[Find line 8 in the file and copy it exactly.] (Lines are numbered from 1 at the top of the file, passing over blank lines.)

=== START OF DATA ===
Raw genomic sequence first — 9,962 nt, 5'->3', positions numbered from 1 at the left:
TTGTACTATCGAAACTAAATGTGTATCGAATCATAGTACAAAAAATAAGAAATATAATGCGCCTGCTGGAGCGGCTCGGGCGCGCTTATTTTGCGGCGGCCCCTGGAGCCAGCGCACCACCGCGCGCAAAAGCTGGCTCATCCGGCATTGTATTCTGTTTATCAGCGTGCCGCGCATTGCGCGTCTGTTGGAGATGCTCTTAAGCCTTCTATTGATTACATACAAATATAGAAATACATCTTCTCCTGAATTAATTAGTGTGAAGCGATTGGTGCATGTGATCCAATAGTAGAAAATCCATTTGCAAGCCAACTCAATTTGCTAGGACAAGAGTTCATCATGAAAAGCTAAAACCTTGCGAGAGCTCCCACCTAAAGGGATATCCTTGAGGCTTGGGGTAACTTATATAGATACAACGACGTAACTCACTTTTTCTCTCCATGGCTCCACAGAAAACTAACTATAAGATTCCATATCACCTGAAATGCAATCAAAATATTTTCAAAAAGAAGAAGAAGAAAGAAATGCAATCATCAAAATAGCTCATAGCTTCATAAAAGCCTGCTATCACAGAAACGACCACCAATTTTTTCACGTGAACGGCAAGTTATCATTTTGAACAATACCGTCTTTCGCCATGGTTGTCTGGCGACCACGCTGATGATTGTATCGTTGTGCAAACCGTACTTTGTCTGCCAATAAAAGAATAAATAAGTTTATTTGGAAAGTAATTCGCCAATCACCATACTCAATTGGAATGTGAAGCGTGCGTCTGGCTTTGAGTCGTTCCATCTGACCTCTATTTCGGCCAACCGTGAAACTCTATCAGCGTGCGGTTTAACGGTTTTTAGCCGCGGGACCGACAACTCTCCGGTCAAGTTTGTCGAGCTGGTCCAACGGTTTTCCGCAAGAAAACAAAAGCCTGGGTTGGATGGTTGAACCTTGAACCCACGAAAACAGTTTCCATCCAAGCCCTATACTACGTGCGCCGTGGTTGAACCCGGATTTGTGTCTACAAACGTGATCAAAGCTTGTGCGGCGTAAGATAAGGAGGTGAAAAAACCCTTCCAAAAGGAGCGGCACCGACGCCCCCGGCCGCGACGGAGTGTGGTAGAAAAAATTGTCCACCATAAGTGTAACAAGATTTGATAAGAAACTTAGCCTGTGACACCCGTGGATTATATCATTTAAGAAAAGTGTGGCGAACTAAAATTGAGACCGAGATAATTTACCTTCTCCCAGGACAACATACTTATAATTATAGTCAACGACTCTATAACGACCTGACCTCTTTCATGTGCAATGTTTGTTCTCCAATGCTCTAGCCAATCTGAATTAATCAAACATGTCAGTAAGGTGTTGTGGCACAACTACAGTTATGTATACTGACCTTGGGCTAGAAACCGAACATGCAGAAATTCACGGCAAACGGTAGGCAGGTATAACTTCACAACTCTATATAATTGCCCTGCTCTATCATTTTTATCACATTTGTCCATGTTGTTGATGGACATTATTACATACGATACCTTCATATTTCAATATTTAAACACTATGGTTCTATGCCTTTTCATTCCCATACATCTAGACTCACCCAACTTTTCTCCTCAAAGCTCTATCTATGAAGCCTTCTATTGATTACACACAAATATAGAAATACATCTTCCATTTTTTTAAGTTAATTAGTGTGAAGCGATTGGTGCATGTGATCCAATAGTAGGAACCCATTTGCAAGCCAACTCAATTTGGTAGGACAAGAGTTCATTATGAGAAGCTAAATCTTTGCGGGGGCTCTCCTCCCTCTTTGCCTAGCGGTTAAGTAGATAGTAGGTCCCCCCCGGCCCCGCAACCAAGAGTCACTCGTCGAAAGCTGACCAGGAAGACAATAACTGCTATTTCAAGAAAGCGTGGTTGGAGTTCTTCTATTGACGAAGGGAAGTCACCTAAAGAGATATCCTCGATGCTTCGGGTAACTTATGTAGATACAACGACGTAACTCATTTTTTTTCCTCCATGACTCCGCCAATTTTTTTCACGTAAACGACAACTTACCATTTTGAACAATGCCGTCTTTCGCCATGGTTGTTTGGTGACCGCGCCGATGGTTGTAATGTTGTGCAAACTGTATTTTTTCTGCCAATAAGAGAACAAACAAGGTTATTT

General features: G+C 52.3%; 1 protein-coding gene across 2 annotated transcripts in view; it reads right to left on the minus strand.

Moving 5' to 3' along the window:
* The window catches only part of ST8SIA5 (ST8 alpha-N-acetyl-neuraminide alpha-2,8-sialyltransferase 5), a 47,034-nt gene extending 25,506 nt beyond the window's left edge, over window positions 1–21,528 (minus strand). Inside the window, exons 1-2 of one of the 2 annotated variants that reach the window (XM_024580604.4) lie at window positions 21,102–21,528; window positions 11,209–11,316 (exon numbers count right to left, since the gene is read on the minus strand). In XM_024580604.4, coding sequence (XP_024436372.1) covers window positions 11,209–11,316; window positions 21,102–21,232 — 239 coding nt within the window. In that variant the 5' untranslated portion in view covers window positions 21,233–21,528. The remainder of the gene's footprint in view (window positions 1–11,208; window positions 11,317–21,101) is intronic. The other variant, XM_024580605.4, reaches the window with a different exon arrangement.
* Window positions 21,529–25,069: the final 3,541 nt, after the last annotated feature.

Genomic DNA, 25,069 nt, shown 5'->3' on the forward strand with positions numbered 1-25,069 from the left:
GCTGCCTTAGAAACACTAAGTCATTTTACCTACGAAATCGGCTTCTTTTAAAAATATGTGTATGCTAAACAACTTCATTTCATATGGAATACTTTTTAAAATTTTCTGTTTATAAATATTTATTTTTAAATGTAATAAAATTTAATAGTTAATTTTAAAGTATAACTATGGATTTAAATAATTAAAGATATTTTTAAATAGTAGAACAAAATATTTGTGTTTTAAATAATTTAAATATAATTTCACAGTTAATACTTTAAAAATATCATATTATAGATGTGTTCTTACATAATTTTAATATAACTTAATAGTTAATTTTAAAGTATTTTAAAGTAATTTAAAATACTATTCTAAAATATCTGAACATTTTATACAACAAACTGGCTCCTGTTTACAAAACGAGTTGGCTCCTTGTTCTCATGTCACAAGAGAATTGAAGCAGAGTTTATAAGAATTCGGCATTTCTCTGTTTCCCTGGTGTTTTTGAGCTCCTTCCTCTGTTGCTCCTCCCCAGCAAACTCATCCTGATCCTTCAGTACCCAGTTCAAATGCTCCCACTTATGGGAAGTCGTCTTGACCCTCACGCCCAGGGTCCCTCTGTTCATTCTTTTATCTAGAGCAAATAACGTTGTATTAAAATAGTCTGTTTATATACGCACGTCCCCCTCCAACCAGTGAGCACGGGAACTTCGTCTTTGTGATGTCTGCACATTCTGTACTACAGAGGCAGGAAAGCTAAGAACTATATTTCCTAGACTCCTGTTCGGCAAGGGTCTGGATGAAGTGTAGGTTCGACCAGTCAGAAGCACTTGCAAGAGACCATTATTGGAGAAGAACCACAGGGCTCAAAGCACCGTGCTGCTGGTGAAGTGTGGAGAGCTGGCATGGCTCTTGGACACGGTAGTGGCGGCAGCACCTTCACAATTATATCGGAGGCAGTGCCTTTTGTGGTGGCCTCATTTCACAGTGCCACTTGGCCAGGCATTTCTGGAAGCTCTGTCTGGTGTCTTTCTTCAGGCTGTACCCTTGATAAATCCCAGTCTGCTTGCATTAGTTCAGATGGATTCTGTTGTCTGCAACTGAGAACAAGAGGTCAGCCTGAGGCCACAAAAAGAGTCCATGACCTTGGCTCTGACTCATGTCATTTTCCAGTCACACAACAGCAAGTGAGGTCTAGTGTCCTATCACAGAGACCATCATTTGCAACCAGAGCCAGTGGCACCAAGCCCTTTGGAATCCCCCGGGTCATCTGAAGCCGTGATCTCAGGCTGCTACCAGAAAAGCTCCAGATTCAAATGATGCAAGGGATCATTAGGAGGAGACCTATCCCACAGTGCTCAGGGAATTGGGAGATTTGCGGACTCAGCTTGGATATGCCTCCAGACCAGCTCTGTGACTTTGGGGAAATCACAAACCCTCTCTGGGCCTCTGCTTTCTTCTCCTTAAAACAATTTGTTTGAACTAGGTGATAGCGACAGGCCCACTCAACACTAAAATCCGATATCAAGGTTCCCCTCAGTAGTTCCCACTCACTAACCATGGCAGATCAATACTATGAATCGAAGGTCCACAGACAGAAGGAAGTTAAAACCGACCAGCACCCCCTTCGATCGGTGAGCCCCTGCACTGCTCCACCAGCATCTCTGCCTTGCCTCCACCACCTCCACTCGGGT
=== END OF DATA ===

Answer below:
GCTGCCTTAGAAACACTAAGTCATTTTACCTACGAAATCGGCTTCTTTTAAAAATATGTGTATGCTAAACAACTTCATTTCATATGGAATACTTTTTAAAATTTTCTGTTTATAAATATTTATTTTTAAATGTAATAAAATTTAATAGTTAATTTTAAAGTATAACTATGGATTTAAATAATTAAAGATATTTTTAAATAGTAGAACAAAATATTTGTGTTTTAAATAATTTAAATATAATTTCACAGTTAATACTTTAAAAATATCATATTATAGATGTGTTCTTACATAATTTTAATATAACTTAATAGTTAATTTTAAAGTATTTTAAAGTAATTTAAAATACTATTCTAAAATATCTGAACATTTTATACAACAAACTGGCTCCTGTTTACAAAACGAGTTGGCTCCTTGTTCTCATGTCACAAGAGAATTGAAGCAGAGTTTATAAGAATTCGGCATTTCTCTGTTTCCCTGGTGTTTTTGAGCTCCTTCCTCTGTTGCTCCTCCCCAGCAAACTCATCCTGATCCTTCAGTACCCAGTTCAAATGCTCCCACTTATGGGAAGTCGTCTTGACCCTCACGCCCAGGGTCCCTCTGTTCATTCTTTTATCTAGAGCAAATAACGTTGTATTAAAATAGTCTGTTTATATACGCACGTCCCCCTCCAACCAGTGAGCACGGGAACTTCGTCTTTGTGATGTCTGCACATTCTGTACTACAGAGGCAGGAAAGCTAAGAACTATATTTCCTAGACTCCTGTTCGGCAAGGGTCTGGATGAAGTGTAGGTTCGACCAGTCAGAAGCACTTGCAAGAGACCATTATTGGAGAAGAACCACAGGGCTCAAAGCACCGTGCTGCTGGTGAAGTGTGGAGAGCTGGCATGGCTCTTGGACACGGTAGTGGCGGCAGCACCTTCACAATTATATCGGAGGCAGTGCCTTTTGTGGTGGCCTCATTTCACAGTGCCACTTGGCCAGGCATTTCTGGAAGCTCTGTCTGGTGTCTTTCTTCAGGCTGTACCCTTGATAAATCCCAGTCTGCTTGCATTAGTTCAGATGGATTCTGTTGTCTGCAACTGAGAACAAGAGGTCAGCCTGAGGCCACAAAAAGAGTCCATGACCTTGGCTCTGACTCATGTCATTTTCCAGTCACACAACAGCAAGTGAGGTCTAGTGTCCTATCACAGAGACCATCATTTGCAACCAGAGCCAGTGGCACCAAGCCCTTTGGAATCCCCCGGGTCATCTGAAGCCGTGATCTCAGGCTGCTACCAGAAAAGCTCCAGATTCAAATGATGCAAGGGATCATTAGGAGGAGACCTATCCCACAGTGCTCAGGGAATTGGGAGATTTGCGGACTCAGCTTGGATATGCCTCCAGACCAGCTCTGTGACTTTGGGGAAATCACAAACCCTCTCTGGGCCTCTGCTTTCTTCTCCTTAAAACAATTTGTTTGAACTAGGTGATAGCGACAGGCCCACTCAACACTAAAATCCGATATCAAGGTTCCCCTCAGTAGTTCCCACTCACTAACCATGGCAGATCAATACTATGAATCGAAGGTCCACAGACAGAAGGAAGTTAAAACCGACCAGCACCCCCTTCGATCGGTGAGCCCCTGCACTGCTCCACCAGCATCTCTGCCTTGCCTCCACCACCTCCACTCGGGT